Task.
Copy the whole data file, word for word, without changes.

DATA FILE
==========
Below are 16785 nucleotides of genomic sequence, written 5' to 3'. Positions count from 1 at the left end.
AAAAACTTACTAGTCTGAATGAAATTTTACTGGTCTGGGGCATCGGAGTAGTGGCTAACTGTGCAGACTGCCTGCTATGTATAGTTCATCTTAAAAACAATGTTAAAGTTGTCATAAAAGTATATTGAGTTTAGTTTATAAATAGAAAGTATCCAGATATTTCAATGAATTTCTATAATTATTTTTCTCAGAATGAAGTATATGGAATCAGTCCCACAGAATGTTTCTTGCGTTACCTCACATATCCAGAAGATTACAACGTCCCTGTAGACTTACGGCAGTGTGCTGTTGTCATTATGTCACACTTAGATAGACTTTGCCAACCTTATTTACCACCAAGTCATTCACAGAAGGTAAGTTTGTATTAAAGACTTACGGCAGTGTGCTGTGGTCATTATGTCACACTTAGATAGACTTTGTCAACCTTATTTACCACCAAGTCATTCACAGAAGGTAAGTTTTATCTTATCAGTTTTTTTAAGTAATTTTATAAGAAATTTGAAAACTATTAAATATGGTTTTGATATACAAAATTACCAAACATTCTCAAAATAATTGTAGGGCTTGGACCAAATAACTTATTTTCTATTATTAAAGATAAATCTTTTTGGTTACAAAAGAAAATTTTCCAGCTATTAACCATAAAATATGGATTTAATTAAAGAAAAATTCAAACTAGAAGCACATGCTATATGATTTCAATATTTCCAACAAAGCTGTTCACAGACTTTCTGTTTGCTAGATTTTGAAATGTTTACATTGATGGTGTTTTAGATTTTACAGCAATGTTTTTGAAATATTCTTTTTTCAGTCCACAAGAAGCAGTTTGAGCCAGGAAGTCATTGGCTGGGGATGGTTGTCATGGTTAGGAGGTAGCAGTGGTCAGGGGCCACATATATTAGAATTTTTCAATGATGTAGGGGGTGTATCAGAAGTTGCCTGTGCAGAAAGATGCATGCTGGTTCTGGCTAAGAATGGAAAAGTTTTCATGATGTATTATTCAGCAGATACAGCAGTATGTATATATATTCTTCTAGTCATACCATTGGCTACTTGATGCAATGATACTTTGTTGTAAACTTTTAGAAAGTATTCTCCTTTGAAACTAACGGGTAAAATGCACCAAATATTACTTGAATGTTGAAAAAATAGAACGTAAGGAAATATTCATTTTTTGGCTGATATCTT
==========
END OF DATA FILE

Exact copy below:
Below are 16785 nucleotides of genomic sequence, written 5' to 3'. Positions count from 1 at the left end.
AAAAACTTACTAGTCTGAATGAAATTTTACTGGTCTGGGGCATCGGAGTAGTGGCTAACTGTGCAGACTGCCTGCTATGTATAGTTCATCTTAAAAACAATGTTAAAGTTGTCATAAAAGTATATTGAGTTTAGTTTATAAATAGAAAGTATCCAGATATTTCAATGAATTTCTATAATTATTTTTCTCAGAATGAAGTATATGGAATCAGTCCCACAGAATGTTTCTTGCGTTACCTCACATATCCAGAAGATTACAACGTCCCTGTAGACTTACGGCAGTGTGCTGTTGTCATTATGTCACACTTAGATAGACTTTGCCAACCTTATTTACCACCAAGTCATTCACAGAAGGTAAGTTTGTATTAAAGACTTACGGCAGTGTGCTGTGGTCATTATGTCACACTTAGATAGACTTTGTCAACCTTATTTACCACCAAGTCATTCACAGAAGGTAAGTTTTATCTTATCAGTTTTTTTAAGTAATTTTATAAGAAATTTGAAAACTATTAAATATGGTTTTGATATACAAAATTACCAAACATTCTCAAAATAATTGTAGGGCTTGGACCAAATAACTTATTTTCTATTATTAAAGATAAATCTTTTTGGTTACAAAAGAAAATTTTCCAGCTATTAACCATAAAATATGGATTTAATTAAAGAAAAATTCAAACTAGAAGCACATGCTATATGATTTCAATATTTCCAACAAAGCTGTTCACAGACTTTCTGTTTGCTAGATTTTGAAATGTTTACATTGATGGTGTTTTAGATTTTACAGCAATGTTTTTGAAATATTCTTTTTTCAGTCCACAAGAAGCAGTTTGAGCCAGGAAGTCATTGGCTGGGGATGGTTGTCATGGTTAGGAGGTAGCAGTGGTCAGGGGCCACATATATTAGAATTTTTCAATGATGTAGGGGGTGTATCAGAAGTTGCCTGTGCAGAAAGATGCATGCTGGTTCTGGCTAAGAATGGAAAAGTTTTCATGATGTATTATTCAGCAGATACAGCAGTATGTATATATATTCTTCTAGTCATACCATTGGCTACTTGATGCAATGATACTTTGTTGTAAACTTTTAGAAAGTATTCTCCTTTGAAACTAACGGGTAAAATGCACCAAATATTACTTGAATGTTGAAAAAATAGAACGTAAGGAAATATTCATTTTTTGGCTGATATCTT